If you're thinking of buying this product using a cashback deal why not use the Top Cashback page and get some top cashback while helping to support your favourite independent cycling website test report

Make and model: One23 FLASH Front LED Light

Size tested: Black

Tell us what the light is for, and who it's aimed at. What do the manufacturers say about it? How does that compare to your own feelings about it?

One23 feel this is pretty self-explanatory. I'd describe it as a highly versatile, user friendly secondary lamp with decent navigational bite should a main system conk out unexpectedly.

Tell us some more about the technical aspects of the light?









Rate the light for quality of construction:

Nicely made and finished.

Rate the light for design and ease of use. How simple was the light to use?
Rate the light for the design and usability of the clamping system/s

Ours struggled with oversized diameters but otherwise limpet like.

Rate the light for waterproofing. How did it stand up to the elements?

Port is better sealed than many and resists torrential rains handsomely.

Rate the light for battery life. How long did it last? How long did it take to recharge?

Generally excellent, especially in its most frugal flashing setting. However, unleashing the full 300 lumens depletes reserves in around 54 minutes - a godsend in emergencies but rather thirsty for commuting.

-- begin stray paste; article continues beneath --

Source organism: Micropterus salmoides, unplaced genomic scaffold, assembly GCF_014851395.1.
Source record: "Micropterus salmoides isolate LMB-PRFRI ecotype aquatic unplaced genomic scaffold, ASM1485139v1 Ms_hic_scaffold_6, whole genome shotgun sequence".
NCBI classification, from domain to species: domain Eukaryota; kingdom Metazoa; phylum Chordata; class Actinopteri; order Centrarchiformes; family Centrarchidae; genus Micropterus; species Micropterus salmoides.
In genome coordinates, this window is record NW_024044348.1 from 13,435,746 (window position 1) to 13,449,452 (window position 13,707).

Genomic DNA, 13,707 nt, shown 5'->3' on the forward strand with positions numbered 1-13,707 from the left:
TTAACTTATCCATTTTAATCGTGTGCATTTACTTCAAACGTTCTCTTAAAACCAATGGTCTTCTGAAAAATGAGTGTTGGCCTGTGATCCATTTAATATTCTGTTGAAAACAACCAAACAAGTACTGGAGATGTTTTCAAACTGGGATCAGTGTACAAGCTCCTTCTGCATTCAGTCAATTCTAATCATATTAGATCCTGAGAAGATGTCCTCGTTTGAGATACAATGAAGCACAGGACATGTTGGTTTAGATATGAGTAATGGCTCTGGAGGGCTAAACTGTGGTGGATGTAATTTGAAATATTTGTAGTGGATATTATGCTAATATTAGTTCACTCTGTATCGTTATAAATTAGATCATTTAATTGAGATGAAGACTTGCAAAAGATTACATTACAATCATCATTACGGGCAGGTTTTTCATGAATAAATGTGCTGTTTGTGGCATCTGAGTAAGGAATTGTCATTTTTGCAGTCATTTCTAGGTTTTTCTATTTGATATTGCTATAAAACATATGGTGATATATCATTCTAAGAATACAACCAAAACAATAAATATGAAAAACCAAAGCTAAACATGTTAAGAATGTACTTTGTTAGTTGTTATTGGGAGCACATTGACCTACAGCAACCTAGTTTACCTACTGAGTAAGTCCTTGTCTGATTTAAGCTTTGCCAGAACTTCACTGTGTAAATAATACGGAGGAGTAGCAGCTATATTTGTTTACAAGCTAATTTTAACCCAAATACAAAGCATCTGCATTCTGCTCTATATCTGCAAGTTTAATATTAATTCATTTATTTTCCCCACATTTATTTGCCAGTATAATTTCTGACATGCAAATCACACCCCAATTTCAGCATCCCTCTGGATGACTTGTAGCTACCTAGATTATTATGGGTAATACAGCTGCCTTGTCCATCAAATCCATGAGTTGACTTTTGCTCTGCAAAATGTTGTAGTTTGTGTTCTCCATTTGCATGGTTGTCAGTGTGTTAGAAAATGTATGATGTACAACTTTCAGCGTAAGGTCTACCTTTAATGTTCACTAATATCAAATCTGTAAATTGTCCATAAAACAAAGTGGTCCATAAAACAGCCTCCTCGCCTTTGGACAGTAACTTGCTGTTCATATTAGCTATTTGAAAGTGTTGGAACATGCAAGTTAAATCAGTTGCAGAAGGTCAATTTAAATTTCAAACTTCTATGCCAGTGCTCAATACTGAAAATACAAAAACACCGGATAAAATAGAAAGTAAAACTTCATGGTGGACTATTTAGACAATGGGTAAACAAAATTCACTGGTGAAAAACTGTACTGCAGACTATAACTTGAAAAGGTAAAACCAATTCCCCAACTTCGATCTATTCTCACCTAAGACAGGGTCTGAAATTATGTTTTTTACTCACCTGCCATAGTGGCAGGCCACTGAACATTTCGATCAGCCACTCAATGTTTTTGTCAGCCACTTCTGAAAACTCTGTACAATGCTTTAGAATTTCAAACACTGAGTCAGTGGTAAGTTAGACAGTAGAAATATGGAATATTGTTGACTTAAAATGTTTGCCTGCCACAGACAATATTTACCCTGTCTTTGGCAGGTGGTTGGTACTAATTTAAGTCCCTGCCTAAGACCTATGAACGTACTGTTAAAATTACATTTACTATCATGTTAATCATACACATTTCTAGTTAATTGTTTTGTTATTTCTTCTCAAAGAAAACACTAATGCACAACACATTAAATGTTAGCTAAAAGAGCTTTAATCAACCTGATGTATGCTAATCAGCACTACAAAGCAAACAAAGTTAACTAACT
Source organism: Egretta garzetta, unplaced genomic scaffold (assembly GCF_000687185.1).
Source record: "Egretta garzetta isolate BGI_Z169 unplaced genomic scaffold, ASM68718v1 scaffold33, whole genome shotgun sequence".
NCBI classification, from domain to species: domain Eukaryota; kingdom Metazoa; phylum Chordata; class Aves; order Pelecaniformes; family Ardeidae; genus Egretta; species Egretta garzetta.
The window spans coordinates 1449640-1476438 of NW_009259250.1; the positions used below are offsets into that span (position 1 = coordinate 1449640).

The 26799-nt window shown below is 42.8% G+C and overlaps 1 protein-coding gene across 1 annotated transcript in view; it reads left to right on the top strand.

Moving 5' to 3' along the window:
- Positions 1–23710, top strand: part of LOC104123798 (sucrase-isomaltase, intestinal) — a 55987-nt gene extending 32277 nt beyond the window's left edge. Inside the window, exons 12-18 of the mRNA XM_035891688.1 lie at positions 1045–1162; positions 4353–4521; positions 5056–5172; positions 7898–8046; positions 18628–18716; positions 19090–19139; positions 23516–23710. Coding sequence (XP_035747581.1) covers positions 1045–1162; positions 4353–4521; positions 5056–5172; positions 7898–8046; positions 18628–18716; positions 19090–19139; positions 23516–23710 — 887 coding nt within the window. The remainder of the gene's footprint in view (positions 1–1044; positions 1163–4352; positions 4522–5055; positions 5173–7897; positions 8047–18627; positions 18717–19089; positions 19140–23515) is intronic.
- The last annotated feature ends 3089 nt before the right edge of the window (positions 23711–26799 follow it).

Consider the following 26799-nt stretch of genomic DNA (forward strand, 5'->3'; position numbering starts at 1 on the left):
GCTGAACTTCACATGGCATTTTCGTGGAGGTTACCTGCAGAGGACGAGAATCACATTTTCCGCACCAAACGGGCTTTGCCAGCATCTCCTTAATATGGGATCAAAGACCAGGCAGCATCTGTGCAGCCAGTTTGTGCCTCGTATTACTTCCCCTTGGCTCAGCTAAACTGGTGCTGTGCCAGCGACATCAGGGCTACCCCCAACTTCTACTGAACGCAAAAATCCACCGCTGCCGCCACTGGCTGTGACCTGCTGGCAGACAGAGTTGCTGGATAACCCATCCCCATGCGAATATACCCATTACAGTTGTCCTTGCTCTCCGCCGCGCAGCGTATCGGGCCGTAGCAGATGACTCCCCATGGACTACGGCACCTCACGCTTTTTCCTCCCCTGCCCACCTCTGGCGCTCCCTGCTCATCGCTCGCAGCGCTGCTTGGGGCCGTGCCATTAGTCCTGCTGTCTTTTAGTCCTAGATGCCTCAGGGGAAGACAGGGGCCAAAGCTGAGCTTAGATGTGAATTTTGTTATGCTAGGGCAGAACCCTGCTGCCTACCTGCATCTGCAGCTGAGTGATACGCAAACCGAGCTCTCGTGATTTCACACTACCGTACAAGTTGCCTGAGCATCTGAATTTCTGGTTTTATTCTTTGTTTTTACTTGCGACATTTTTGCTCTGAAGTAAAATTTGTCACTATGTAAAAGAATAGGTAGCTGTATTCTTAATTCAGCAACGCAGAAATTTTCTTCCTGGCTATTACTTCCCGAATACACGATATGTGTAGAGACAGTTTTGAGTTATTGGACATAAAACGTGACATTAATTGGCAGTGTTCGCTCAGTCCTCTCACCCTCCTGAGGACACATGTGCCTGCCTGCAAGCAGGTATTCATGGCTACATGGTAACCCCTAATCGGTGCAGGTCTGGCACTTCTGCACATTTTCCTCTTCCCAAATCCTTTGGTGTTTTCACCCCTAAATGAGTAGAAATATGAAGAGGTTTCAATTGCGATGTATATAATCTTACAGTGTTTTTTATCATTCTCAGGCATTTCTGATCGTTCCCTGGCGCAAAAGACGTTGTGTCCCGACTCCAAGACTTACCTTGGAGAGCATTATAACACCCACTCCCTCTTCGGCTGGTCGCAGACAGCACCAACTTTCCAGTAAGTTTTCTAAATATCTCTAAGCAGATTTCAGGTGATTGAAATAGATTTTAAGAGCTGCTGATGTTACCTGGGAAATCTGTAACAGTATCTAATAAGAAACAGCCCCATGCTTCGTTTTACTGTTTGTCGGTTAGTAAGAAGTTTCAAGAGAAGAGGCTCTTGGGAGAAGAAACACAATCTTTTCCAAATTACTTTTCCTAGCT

Rate the light for performance:
Rate the light for durability:
Rate the light for weight, if applicable:
Rate the light for comfort, if applicable:
Rate the light for value:

Tell us how the light performed overall when used for its designed purpose

Overall, One23 flash has impressed me with its versatility and generally frugal run times. However, a longer mounting strap and charge cable would be welcomed.

Tell us what you particularly liked about the light

Varied and genuinely different modes, user friendly switch gear and generally generous run times.

Tell us what you particularly disliked about the light

Longer mounting strap and charge cable, please.

Did you enjoy using the light? Yes.

Would you consider buying the light? Possibly.

Would you recommend the light to a friend? Definitely one to consider on account of its versatility.

Overall rating: 7/10

About the tester

Age: 40  Height: 1m 81  Weight: 70 kilos

I usually ride: Rough Stuff Tourer Based around 4130 Univega mtb Frameset  My best bike is: 1955 Holdsworth Road Path and several others including cross & traditional road

I've been riding for: Over 20 years  I ride: Most days  I would class myself as: Experienced

I regularly do the following types of riding: cyclo cross, commuting, touring, fixed/singlespeed, mtb,


Shaun Audane is a freelance writer/product tester with over twenty-eight years riding experience, the last twelve (120,000 miles) spent putting bikes and kit through their paces for a variety of publications. Previous generations of his family worked at manufacturing's sharp end, thus Shaun can weld, has a sound understanding of frame building practice and a preference for steel or titanium framesets.
Citing Richard Ballantine and an Au pair as his earliest cycling influences, he is presently writing a cycling book with particular focus upon women, families and disabled audiences (Having been a registered care manager and coached children at Herne Hill Velodrome in earlier careers)

Latest Comments